Child support consists of monetary contributions paid by a noncustodial parent to the custodial parent to provide for a child’s daily needs. Following a divorce or paternity ruling, a judge will typically determine the amount of child support required in Baltimore using state guidelines that take into account income, healthcare costs, alimony payments, and other potential costs for daycare, schooling, and other daily necessities. Child support payments are made by the noncustodial parent to the custodial parent via wage attachment, which deducts the child support payment directly from the noncustodial parent’s paycheck. It is the noncustodial parent’s responsibility to ensure these payments are made on time, regardless of his current employment status, as well as if he becomes incarcerated or disabled. The custodial parent receives these payments directly, so long as she is not receiving Temporary Cash Assistance, or TCA. If the custodial parent is receiving TCA, child support payments are kept by the state and considered reimbursement for TCA benefits.
In family law, an interstate child support case refers to a support order between two parents who live in different states. For example, the custodial parent might live in Maryland and the noncustodial parent might live in Virginia. Sometimes, enforcing a child support order in Baltimore can be difficult when the other parent lives across state lines.
However, as you’ll learn by watching this video, all states have laws that allow for the enforcement of interstate child support orders. If the other parent does not pay his or her child support obligations, you can seek the counsel of a family law attorney. Your attorney may petition the court to enforce the support order. The court can take a number of enforcement actions, perhaps including issuing a wage garnishment order against the non-paying parent.
When a child custody and visitation case is contested, the family law judge in Baltimore may order a custody evaluation. A custody evaluator will meet with each parent and the child, along with other relevant parties such as social workers and psychologists. Custody evaluators can also visit each home to make observances about family life. The end result is a written report that the family law judge will use when making a custody and visitation decision. If you’re anticipating a meeting with a custody evaluator, it’s important to sit down with your family law attorney and discuss what you should and shouldn’t do.
Talking to Your Child
The family law evaluator will ask to speak with your child. Many parents are unsure of how to inform their kids of the upcoming appointment. Depending on the age of your child, you could inform him or her that a psychologist wants to talk to him or her about living with mom or dad. However, it’s of the utmost importance to avoid coaching the child on what you want him or her to say. Not only will the family law evaluator be able to discern this, it will likely confuse your child and may have lasting psychological effects.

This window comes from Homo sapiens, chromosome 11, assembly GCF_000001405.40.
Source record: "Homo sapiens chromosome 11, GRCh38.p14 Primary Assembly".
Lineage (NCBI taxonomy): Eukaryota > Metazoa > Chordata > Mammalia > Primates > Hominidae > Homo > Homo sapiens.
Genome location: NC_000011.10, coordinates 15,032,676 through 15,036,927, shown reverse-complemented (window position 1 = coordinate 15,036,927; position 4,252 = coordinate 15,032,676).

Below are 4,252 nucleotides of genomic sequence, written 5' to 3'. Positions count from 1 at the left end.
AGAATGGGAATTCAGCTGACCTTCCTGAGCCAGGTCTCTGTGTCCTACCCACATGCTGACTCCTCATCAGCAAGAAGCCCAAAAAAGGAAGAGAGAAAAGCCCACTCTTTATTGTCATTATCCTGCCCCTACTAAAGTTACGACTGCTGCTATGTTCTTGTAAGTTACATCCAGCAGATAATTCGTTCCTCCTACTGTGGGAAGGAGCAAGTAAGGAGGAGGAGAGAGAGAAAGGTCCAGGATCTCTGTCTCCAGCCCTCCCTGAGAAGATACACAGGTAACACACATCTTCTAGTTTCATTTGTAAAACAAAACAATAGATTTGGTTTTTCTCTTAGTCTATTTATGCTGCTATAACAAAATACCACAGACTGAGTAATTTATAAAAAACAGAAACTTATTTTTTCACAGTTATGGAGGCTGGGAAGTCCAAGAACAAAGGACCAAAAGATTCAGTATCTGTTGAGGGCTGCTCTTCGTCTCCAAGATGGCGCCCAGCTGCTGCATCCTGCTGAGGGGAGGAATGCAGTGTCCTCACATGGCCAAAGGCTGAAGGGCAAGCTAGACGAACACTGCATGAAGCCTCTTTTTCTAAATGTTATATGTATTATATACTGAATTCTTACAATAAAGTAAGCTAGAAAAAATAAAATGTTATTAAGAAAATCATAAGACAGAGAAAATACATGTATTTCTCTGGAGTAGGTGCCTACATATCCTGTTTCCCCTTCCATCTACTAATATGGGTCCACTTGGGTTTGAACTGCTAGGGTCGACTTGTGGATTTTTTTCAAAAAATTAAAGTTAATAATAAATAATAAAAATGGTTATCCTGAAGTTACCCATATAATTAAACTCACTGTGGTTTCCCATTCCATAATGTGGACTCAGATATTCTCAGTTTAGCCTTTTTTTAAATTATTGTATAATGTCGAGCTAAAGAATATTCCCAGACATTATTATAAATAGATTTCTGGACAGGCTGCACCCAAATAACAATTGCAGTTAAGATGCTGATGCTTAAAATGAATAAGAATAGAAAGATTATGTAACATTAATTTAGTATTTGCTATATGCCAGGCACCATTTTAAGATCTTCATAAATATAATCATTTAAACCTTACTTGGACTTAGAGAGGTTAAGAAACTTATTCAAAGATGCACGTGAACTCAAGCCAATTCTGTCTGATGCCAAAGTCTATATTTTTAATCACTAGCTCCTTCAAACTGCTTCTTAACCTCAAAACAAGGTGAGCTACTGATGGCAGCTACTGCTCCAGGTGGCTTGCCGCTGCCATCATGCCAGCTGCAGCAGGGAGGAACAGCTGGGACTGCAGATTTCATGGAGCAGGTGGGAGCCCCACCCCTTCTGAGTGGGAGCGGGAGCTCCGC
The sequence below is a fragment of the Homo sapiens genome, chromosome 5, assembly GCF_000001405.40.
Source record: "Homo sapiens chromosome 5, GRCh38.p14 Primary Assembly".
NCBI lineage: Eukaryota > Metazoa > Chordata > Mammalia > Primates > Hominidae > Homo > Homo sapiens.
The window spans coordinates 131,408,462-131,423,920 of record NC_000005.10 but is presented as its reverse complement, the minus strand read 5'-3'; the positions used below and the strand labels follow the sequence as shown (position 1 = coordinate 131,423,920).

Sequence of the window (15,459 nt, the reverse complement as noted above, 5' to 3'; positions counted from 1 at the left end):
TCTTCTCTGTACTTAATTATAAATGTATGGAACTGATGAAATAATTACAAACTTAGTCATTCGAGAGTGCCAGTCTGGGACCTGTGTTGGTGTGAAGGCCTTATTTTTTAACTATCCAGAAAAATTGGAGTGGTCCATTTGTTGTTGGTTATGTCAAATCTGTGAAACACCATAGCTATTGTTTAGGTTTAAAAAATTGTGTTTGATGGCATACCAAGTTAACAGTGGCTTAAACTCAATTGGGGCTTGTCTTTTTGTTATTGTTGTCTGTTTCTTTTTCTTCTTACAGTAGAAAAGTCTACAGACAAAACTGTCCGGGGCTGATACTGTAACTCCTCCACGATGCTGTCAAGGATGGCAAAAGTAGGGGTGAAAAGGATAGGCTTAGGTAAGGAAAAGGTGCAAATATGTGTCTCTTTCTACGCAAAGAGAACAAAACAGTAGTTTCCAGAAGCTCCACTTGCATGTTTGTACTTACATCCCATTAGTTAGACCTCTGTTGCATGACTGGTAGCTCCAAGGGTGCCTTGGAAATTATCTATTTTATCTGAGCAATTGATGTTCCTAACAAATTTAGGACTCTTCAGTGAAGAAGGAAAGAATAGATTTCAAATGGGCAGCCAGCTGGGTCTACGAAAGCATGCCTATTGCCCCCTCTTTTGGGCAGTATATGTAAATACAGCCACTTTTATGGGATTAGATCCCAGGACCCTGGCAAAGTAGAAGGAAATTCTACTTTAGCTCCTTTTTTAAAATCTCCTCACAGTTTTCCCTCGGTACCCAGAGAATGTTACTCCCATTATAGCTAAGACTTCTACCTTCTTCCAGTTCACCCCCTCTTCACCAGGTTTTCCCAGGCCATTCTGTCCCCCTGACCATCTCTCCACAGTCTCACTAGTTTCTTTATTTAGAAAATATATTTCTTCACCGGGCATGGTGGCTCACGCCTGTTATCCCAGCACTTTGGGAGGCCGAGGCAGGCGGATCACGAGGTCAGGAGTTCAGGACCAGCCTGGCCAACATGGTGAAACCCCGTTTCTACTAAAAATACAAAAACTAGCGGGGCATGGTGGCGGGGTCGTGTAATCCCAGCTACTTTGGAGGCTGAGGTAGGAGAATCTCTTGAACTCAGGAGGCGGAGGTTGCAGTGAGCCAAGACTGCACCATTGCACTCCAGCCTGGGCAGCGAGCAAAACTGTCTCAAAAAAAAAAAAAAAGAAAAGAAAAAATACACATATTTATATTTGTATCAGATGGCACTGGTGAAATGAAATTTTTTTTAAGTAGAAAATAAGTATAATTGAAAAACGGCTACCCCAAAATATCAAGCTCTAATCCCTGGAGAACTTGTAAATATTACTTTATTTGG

Knowing How to Answer Questions
Your attorney will likely advise you to practice good listening skills during your conversation with the custody evaluator . Pay attention to what the evaluator is asking you and answer only that question-nothing more. Answer truthfully about your current living situation and your background. If you’re not sure about a question, don’t hesitate to ask for clarification. The evaluator will appreciate your cooperativeness and willingness to get the facts right.
Discussing Sensitive Areas
It’s likely that the custody evaluator will ask you some sensitive questions, such as questions about your strengths and weaknesses as a parent. It’s best not to try to portray yourself as the best parent in the world-the evaluator will see through this. Similarly, try to resist the temptation to portray the other party as a completely incompetent parent. Do acknowledge the other parent’s strengths and weaknesses, and acknowledge the importance of your child having positive, ongoing relationships with both parents.
A children’s trust can be a useful estate planning tool for families with small children. It allows parents to leave assets to children while controlling the age at which they have access to them. Your estate lawyer in Baltimore can help you decide if this kind of trust could be right for you.
With a children’s trust, benefactors assign assets to a trust for a child and identify a trustee to control the assets until the child reaches an age set by the benefactor. For instance, while estate planning, parents may decide to set up a trust for their toddler and name a close relative as the trustee. The trust says that the child cannot control the inheritance until they reach age 18. If both parents are deceased before the child reaches 18, he or she receives the trust but the trustee manages it as directed by the parents. If both parents are deceased after the child reaches 19, he or she receives the inheritance without the involvement of the trustee.